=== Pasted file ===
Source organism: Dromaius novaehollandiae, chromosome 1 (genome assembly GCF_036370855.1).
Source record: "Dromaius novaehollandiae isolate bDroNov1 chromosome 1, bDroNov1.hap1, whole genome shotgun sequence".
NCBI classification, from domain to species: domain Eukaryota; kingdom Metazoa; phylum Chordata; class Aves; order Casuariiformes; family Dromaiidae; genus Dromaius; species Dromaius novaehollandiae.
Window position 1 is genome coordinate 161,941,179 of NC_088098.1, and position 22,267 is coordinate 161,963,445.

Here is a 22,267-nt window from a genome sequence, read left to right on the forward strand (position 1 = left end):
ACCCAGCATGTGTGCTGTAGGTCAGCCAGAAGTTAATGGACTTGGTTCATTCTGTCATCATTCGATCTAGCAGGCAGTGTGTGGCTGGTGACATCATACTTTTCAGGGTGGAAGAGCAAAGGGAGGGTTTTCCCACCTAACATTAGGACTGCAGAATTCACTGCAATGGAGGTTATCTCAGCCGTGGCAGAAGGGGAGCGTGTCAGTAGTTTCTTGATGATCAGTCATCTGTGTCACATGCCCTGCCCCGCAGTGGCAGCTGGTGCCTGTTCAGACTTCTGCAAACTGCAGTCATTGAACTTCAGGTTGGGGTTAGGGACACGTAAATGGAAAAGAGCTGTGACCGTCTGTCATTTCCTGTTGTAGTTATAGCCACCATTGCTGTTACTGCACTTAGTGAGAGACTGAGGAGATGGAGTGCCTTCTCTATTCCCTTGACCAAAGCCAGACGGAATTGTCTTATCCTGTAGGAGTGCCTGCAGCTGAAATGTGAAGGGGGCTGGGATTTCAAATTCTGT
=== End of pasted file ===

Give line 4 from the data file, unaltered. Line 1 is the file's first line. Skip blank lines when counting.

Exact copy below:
Window position 1 is genome coordinate 161,941,179 of NC_088098.1, and position 22,267 is coordinate 161,963,445.